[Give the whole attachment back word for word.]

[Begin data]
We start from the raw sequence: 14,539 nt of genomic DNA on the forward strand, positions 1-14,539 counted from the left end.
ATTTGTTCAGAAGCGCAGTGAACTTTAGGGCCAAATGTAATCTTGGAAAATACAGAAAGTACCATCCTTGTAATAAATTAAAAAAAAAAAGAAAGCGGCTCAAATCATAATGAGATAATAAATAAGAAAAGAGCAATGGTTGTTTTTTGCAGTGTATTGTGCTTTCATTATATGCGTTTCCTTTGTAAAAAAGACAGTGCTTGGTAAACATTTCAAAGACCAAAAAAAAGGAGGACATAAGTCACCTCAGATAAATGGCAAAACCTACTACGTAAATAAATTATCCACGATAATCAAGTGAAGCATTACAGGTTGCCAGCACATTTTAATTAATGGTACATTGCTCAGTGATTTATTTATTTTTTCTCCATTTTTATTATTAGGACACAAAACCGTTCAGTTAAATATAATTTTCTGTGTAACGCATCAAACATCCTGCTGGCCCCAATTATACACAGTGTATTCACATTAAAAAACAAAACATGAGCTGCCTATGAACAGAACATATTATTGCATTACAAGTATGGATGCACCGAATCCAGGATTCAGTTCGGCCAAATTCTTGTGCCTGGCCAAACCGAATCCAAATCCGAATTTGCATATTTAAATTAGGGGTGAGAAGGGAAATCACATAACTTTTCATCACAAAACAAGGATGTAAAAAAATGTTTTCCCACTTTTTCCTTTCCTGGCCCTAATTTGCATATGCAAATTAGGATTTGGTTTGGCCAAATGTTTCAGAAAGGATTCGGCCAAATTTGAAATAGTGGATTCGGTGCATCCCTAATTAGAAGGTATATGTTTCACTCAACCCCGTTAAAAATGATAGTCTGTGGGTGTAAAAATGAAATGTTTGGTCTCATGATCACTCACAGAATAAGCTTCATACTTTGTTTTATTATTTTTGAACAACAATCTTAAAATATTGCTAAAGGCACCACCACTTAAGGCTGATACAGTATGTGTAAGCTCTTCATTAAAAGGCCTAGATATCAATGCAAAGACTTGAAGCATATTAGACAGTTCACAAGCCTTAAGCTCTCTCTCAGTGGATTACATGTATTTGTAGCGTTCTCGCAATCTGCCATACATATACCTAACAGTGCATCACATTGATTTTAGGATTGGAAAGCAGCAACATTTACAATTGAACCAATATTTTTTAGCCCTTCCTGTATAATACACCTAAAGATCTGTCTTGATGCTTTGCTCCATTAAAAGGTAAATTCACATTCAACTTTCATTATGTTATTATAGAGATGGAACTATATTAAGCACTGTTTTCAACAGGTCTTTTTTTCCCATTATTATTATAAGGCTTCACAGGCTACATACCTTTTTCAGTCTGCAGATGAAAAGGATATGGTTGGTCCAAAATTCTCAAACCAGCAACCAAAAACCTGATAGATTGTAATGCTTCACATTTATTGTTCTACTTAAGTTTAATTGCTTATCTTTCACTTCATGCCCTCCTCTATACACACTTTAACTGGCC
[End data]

We start from the raw sequence: 14,539 nt of genomic DNA on the forward strand, positions 1-14,539 counted from the left end.
ATTTGTTCAGAAGCGCAGTGAACTTTAGGGCCAAATGTAATCTTGGAAAATACAGAAAGTACCATCCTTGTAATAAATTAAAAAAAAAAAGAAAGCGGCTCAAATCATAATGAGATAATAAATAAGAAAAGAGCAATGGTTGTTTTTTGCAGTGTATTGTGCTTTCATTATATGCGTTTCCTTTGTAAAAAAGACAGTGCTTGGTAAACATTTCAAAGACCAAAAAAAAGGAGGACATAAGTCACCTCAGATAAATGGCAAAACCTACTACGTAAATAAATTATCCACGATAATCAAGTGAAGCATTACAGGTTGCCAGCACATTTTAATTAATGGTACATTGCTCAGTGATTTATTTATTTTTTCTCCATTTTTATTATTAGGACACAAAACCGTTCAGTTAAATATAATTTTCTGTGTAACGCATCAAACATCCTGCTGGCCCCAATTATACACAGTGTATTCACATTAAAAAACAAAACATGAGCTGCCTATGAACAGAACATATTATTGCATTACAAGTATGGATGCACCGAATCCAGGATTCAGTTCGGCCAAATTCTTGTGCCTGGCCAAACCGAATCCAAATCCGAATTTGCATATTTAAATTAGGGGTGAGAAGGGAAATCACATAACTTTTCATCACAAAACAAGGATGTAAAAAAATGTTTTCCCACTTTTTCCTTTCCTGGCCCTAATTTGCATATGCAAATTAGGATTTGGTTTGGCCAAATGTTTCAGAAAGGATTCGGCCAAATTTGAAATAGTGGATTCGGTGCATCCCTAATTAGAAGGTATATGTTTCACTCAACCCCGTTAAAAATGATAGTCTGTGGGTGTAAAAATGAAATGTTTGGTCTCATGATCACTCACAGAATAAGCTTCATACTTTGTTTTATTATTTTTGAACAACAATCTTAAAATATTGCTAAAGGCACCACCACTTAAGGCTGATACAGTATGTGTAAGCTCTTCATTAAAAGGCCTAGATATCAATGCAAAGACTTGAAGCATATTAGACAGTTCACAAGCCTTAAGCTCTCTCTCAGTGGATTACATGTATTTGTAGCGTTCTCGCAATCTGCCATACATATACCTAACAGTGCATCACATTGATTTTAGGATTGGAAAGCAGCAACATTTACAATTGAACCAATATTTTTTAGCCCTTCCTGTATAATACACCTAAAGATCTGTCTTGATGCTTTGCTCCATTAAAAGGTAAATTCACATTCAACTTTCATTATGTTATTATAGAGATGGAACTATATTAAGCACTGTTTTCAACAGGTCTTTTTTTCCCATTATTATTATAAGGCTTCACAGGCTACATACCTTTTTCAGTCTGCAGATGAAAAGGATATGGTTGGTCCAAAATTCTCAAACCAGCAACCAAAAACCTGATAGATTGTAATGCTTCACATTTATTGTTCTACTTAAGTTTAATTGCTTATCTTTCACTTCATGCCCTCCTCTATACACACTTTAACTGGCC